The BBC’s news channel is still the main news source for a significant part of the UK’s population. Yet its ‘comprehensive’ broadcast coverage of the report did not even mention that the Prime Minister blocked the investigation so fatally that she rendered the report – in the opinion of its authors – non-credible and non-authoritative.
Or ‘that particular angle’, as the BBC puts it.
Asked directly by the SKWAWKBOX about Mrs May’s intervention, a spokesperson for 10 Downing Street provided only ‘background’ that echoed May’s original and already-debunked reasons for blocking the committee’s access to anyone but ‘agency heads’, along with irrelevant information about ‘current compliance’:
The ISC had access to the HMG material provided to the Gibson inquiry and the agency heads’ responses to the 27 themes and issues identified by Sir Peter Gibson in his preliminary report.
In addition, the ISC was provided with the Intelligence Services Commissioner’s views on current compliance of those aspects of the CG that he monitors.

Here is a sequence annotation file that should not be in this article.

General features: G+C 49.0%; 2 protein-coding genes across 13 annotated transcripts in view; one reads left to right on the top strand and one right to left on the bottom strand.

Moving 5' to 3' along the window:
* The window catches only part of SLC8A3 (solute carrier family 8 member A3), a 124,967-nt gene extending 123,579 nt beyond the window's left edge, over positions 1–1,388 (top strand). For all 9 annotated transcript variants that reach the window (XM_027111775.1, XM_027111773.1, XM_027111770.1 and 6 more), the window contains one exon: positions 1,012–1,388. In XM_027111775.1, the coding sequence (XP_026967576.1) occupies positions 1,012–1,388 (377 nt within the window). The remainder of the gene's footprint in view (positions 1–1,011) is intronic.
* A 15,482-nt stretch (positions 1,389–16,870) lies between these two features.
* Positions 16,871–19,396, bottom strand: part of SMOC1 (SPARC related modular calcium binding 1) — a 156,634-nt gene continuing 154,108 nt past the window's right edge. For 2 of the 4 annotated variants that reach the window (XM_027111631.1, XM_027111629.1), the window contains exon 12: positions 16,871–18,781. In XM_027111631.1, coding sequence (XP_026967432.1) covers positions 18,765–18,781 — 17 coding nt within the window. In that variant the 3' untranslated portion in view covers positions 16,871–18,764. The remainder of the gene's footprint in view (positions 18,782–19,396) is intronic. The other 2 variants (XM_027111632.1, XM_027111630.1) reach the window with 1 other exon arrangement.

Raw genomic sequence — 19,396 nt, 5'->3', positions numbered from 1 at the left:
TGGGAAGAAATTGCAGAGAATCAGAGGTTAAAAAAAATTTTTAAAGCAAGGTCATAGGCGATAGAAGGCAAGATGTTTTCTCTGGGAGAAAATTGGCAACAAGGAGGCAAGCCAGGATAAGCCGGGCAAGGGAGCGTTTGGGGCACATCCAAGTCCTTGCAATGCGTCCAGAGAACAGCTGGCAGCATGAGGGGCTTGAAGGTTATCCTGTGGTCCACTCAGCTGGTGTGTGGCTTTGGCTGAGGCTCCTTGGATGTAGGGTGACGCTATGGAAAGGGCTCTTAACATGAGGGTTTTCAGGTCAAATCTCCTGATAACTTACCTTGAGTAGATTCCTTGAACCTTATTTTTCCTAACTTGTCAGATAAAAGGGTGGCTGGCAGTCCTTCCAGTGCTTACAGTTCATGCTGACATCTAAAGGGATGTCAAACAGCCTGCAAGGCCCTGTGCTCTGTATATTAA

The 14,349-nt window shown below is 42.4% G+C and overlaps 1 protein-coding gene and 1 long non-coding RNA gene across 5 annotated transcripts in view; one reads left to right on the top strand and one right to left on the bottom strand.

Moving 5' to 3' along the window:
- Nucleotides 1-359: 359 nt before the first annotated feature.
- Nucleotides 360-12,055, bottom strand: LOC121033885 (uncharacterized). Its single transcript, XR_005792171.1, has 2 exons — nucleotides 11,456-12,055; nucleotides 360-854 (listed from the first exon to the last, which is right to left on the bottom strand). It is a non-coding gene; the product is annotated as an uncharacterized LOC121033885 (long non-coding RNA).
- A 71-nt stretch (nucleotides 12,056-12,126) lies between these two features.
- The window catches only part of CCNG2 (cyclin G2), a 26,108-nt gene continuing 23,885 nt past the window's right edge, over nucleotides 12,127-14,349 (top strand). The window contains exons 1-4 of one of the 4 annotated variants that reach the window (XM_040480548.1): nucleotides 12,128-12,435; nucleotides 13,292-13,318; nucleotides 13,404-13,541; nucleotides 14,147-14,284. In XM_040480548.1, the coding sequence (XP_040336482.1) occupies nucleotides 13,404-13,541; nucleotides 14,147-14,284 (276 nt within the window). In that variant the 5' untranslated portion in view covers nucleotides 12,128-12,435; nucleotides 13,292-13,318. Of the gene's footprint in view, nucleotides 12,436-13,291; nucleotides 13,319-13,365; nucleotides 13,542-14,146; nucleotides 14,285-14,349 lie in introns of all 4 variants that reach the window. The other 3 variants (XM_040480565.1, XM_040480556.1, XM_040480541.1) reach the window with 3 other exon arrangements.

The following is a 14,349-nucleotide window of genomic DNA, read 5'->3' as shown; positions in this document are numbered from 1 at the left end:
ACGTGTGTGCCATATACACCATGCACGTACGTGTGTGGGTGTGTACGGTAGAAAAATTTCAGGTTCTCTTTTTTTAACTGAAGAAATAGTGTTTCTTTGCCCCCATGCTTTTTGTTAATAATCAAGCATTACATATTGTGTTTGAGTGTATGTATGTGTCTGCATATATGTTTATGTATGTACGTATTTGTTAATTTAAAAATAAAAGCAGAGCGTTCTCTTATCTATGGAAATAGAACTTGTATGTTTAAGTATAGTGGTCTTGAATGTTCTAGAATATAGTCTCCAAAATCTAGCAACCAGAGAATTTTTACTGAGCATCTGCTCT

In certain instances some officials that the ISC were looking to speak to were junior at the time of the events in question.
It is not normal practice for a Parliamentary Committee to take evidence from junior officials.
Theresa May’s actions should, in a nation with an actual ‘free press’, constitute the kind of scandal that ends Prime Ministerships and even governments.
The silence of the BBC and a large part of the UK’s media estate on the issue only serve to make it a double and even larger scandal that the population of this country needs and deserves to know about.